During August–September 2009, a salvage excavation was conducted on Kinneret Street in Benē Beraq (Block 6196, Lot 104; Permit No. A-5730; map ref. 183562–75/666862–90), following the discovery of ancient remains in a preliminary inspection (H. Ben Ari). The excavation, on behalf of the Israel Antiquities Authority, was directed by A. Glick, with the assistance of S. Ya‘aqov-Jam (administration), V. Essman, M. Kipnis and T. Kornfeld (surveying), A. Perez and C. Amit (field and studio photography) and L. Kupershmidt (metallurgical laboratory). Additional aid was provided by Y. Levi, M. Ajami, A. Gorzalczany, D. Barkan, P. Gendelman, U. ‘Ad, R. Frankel and E. Ayalon.
The excavation is located within the precincts of the antiquities site on Kinneret Street in Benē Baraq. The site was excavated in the 1940s and 1950s by J. Kaplan and J. Ori and again by J. Kaplan in 1977 (HA 63-64:42 [Hebrew]); tombs dating to the Middle Bronze Age and mosaic floors that dated from the second century BCE to the eighth century CE were exposed. A large, very well-preserved winepress was revealed in the current excavation.
The winepress (7.20×9.85 m; Figs. 1, 2) belongs to the type identified as ‘Four Squares with a Round Element Plan’ (R. Frankel. 1999. Wine and Oil Production in Antiquity in Israel and Other Mediterranean Countries. Sheffield); it consists of a square structure with three rooms, which contain a square treading floor, a square intermediate vat and a circular collecting vat. The walls of the winepress (width c. 0.5 m, max. height 0.5 m), preserved three–four courses high (height of each course 0.2 m), were carefully built of small (0.10×0.15 m) and medium (0.25×0.40 m) stones.
The treading floor was in the southern part of the installation (L108; length 6.95 m, max. width 7 m); its floor walls were covered with two layers of white hydraulic plaster, separated by a layer of potsherds. The floor bedding consisted of small kurkar stones. A small plastered step (length 0.45 m, width 0.45 m, height 0.12 m) was discovered in the southeastern corner of the floor.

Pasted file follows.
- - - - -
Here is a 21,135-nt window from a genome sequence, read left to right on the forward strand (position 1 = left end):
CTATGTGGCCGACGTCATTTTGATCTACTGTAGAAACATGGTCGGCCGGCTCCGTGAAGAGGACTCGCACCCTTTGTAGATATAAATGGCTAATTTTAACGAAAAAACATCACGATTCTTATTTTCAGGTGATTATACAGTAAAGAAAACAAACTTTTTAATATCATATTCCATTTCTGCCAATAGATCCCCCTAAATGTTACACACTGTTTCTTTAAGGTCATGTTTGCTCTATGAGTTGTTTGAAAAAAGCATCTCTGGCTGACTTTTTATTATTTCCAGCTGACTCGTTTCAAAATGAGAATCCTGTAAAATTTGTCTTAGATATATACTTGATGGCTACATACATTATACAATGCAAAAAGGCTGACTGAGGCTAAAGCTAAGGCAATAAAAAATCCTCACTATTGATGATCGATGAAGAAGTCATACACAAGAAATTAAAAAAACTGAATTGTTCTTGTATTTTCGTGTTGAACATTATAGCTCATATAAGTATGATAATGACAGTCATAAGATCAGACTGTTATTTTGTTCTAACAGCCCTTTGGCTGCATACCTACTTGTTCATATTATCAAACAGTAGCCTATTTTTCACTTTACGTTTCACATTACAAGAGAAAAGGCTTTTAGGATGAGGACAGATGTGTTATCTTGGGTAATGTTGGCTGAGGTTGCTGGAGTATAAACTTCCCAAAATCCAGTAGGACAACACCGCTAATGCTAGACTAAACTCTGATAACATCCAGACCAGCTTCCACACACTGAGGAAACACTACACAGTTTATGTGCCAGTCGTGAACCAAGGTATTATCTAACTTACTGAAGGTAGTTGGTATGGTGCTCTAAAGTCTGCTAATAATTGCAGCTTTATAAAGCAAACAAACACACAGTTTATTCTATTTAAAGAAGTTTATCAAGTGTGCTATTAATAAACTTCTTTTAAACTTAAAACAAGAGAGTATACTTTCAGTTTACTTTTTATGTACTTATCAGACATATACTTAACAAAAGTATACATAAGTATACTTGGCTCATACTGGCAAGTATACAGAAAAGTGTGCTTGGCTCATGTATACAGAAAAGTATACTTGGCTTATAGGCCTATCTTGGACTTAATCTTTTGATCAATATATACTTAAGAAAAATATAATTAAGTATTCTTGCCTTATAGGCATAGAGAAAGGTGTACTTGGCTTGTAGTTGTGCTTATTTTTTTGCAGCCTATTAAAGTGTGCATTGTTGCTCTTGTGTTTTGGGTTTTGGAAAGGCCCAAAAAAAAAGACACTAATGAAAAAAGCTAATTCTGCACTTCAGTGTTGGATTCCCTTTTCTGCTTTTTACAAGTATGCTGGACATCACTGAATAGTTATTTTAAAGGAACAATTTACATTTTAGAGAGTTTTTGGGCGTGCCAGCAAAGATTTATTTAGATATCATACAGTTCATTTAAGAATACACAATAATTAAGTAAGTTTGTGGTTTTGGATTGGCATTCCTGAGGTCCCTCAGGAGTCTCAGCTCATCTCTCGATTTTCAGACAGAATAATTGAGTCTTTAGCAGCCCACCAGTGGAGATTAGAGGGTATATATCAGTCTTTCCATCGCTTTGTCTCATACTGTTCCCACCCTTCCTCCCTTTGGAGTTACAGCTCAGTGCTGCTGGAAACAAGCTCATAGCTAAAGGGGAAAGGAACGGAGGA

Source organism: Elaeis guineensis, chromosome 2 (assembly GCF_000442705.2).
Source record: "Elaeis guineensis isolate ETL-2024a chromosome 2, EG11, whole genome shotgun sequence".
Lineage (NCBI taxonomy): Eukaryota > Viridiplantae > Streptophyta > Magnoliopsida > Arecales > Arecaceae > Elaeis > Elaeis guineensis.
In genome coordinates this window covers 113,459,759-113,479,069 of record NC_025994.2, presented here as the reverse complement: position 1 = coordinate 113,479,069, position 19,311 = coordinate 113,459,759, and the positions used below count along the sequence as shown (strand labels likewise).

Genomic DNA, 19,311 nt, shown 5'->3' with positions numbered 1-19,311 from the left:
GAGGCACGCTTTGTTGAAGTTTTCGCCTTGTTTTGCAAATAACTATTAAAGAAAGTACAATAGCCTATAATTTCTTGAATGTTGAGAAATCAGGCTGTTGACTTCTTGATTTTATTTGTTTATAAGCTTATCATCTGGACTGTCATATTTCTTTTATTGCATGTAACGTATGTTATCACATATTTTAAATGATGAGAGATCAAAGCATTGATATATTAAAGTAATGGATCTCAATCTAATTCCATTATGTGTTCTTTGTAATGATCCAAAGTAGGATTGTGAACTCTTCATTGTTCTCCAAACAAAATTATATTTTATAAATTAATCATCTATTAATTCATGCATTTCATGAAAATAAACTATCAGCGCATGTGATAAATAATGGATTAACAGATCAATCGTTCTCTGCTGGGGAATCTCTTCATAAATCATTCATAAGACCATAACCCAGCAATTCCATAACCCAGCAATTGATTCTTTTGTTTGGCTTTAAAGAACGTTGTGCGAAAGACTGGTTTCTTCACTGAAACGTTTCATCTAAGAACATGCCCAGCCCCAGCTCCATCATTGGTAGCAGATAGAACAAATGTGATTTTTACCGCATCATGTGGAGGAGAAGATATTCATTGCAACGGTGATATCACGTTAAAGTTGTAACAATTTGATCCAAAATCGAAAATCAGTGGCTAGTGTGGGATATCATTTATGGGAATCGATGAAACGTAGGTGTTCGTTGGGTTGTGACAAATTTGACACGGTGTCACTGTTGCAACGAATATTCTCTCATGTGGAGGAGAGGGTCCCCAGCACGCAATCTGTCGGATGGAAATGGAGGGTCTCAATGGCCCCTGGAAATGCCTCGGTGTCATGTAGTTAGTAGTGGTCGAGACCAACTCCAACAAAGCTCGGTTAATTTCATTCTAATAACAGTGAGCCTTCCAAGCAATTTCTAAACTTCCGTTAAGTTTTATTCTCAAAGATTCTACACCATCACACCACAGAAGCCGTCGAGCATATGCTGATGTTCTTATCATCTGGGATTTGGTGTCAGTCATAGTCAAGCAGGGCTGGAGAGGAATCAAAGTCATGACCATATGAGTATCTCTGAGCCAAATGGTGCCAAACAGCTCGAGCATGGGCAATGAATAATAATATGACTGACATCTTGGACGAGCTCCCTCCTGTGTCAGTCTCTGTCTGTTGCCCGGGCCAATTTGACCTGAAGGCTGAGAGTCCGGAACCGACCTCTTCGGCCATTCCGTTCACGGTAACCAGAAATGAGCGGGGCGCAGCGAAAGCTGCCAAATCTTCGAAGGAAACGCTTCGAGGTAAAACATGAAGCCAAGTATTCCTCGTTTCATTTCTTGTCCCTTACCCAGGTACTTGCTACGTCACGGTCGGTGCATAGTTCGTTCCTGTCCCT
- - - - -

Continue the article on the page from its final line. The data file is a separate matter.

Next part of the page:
The room in the northeastern corner of the installation contained a square intermediate vat (L123; 2.8 ´ 2.8 m) that was entirely plastered like the treading floor. The elevation of the intermediate vat’s floor was 0.6 m lower than that of the treading floor (Fig. 1: Section 1-1); however, no channel that linked them was discovered because of the poor state of preservation. Two steps (length c. 0.25 m, width 0.3 m) were exposed along the vat’s eastern and northern sides. A third step, carelessly constructed and affixed above the plaster floor of the vat, was added along the southern and western sides of the vat in a second phase. This step reduced the area of the intermediate vat and blocked the opening of a plastered channel that connected this vat to the collecting vat (Fig. 2). The modification probably indicates that the intermediate vat was a filtration vat at its inception and later was converted to a settling pit.
A circular collecting vat (L122; diam. 2.1 m, depth 2.5 m; Fig. 1: Section 2-2) was discovered in the northwestern room of the installation. The walls of the room were destroyed. The vat was coated with plaster that survived mostly on the upper part. A plastered channel, located at the eastern end of the vat, connected between the latter and the intermediate vat. The partly preserved floor of the vat was overlain with stone collapse that included two fragments of basalt grinding stones. These stones were probably incorporated in the floor beneath the channel’s outlet, to prevent damage to the floor from the must flowing from the intermediate vat. Yet, the possibility that the slabs were discarded into the vat after it was no longer in use cannot be ruled out.
The fill inside the winepress contained fragments of pottery vessels from the Roman period (first–second centuries CE), including cooking pots (Fig. 3:2), jugs (Fig. 3:4–6) and bag-shaped jars (Fig. 3:7). Other potsherds recovered from the fill included a cooking pot (Fig. 3:1) from Iron Age II and a jug (Fig. 3:3) from the Hellenistic period. The small finds included fragments of glass vessels (Fig. 3:10), two fragments of basalt grinding stones and a Scythian-type bronze arrowhead (Fig. 4).
The winepress should be dated to the first–second centuries CE, based on the finds, although the ‘Four Squares with a Round Element Plan’ winepress is a relatively rare type for the period and the region. This discovery contributes to the data regarding the agricultural hinterland of the region in the Roman period and attests to the growing of grapes and wine production.